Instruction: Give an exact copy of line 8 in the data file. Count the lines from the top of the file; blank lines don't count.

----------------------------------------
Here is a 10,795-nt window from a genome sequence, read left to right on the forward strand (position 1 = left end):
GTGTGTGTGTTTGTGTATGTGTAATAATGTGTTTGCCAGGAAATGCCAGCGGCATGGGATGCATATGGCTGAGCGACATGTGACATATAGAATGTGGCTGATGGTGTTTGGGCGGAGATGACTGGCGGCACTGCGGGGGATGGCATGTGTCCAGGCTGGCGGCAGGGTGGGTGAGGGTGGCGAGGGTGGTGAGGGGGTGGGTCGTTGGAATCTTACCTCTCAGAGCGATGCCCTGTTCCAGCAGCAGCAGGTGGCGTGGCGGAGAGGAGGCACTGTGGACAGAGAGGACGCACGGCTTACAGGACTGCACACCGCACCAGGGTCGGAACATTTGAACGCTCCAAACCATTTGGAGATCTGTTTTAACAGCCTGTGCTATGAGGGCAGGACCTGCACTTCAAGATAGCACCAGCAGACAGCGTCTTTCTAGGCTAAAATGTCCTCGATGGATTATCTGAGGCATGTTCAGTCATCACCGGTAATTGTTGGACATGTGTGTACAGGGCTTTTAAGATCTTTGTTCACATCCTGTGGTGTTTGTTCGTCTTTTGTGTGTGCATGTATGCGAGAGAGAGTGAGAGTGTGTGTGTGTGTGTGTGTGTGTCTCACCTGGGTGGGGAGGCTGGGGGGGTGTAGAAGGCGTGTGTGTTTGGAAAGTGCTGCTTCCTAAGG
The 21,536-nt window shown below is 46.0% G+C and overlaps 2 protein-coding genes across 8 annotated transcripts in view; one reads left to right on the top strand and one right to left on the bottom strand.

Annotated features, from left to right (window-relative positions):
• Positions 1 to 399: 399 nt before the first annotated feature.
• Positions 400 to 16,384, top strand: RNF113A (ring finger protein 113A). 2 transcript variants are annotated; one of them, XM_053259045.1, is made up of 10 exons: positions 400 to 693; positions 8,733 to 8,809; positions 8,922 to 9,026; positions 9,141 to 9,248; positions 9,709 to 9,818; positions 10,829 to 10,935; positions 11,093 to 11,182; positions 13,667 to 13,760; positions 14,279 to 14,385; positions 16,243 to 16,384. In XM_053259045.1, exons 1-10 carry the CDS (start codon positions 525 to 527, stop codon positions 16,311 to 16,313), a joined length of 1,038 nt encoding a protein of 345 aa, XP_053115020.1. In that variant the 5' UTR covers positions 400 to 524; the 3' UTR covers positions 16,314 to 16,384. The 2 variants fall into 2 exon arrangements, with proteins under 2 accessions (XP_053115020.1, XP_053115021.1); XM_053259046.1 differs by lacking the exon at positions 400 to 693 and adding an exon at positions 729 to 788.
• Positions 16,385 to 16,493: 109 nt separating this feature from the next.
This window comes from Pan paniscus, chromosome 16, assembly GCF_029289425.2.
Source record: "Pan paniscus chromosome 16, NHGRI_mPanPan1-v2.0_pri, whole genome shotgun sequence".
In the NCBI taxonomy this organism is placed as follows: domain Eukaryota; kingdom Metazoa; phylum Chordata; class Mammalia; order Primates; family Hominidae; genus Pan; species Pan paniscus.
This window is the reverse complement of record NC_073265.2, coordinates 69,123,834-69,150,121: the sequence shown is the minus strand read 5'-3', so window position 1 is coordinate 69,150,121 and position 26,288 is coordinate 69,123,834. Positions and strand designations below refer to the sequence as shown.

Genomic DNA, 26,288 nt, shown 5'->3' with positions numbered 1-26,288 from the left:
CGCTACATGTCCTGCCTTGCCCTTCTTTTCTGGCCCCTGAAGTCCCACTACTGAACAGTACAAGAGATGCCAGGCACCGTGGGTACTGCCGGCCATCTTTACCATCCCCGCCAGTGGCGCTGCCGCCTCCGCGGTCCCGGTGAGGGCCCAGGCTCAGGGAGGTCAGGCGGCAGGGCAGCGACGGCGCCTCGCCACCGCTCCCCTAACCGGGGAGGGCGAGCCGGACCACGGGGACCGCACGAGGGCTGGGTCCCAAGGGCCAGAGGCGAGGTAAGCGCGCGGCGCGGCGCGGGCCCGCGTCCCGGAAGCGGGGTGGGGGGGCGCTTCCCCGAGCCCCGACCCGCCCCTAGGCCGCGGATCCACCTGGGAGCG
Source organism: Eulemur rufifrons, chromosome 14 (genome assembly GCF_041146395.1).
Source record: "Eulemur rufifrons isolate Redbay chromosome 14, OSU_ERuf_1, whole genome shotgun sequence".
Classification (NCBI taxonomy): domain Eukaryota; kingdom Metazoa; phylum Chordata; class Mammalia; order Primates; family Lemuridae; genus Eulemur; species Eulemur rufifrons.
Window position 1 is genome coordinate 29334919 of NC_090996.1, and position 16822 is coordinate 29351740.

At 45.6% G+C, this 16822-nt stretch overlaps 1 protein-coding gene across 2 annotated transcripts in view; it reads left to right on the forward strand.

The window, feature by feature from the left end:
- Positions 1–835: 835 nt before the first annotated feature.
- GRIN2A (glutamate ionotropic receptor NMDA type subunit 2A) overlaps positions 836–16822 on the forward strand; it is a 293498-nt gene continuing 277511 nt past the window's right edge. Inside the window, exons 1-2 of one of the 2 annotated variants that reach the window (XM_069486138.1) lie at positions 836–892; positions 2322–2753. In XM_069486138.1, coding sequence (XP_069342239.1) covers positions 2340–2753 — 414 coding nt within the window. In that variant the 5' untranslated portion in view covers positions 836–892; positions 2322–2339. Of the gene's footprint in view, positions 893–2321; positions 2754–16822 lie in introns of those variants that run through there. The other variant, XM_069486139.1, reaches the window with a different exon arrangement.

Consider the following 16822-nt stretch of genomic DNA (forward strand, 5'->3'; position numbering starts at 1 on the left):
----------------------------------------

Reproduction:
This window comes from Pan paniscus, chromosome 16, assembly GCF_029289425.2.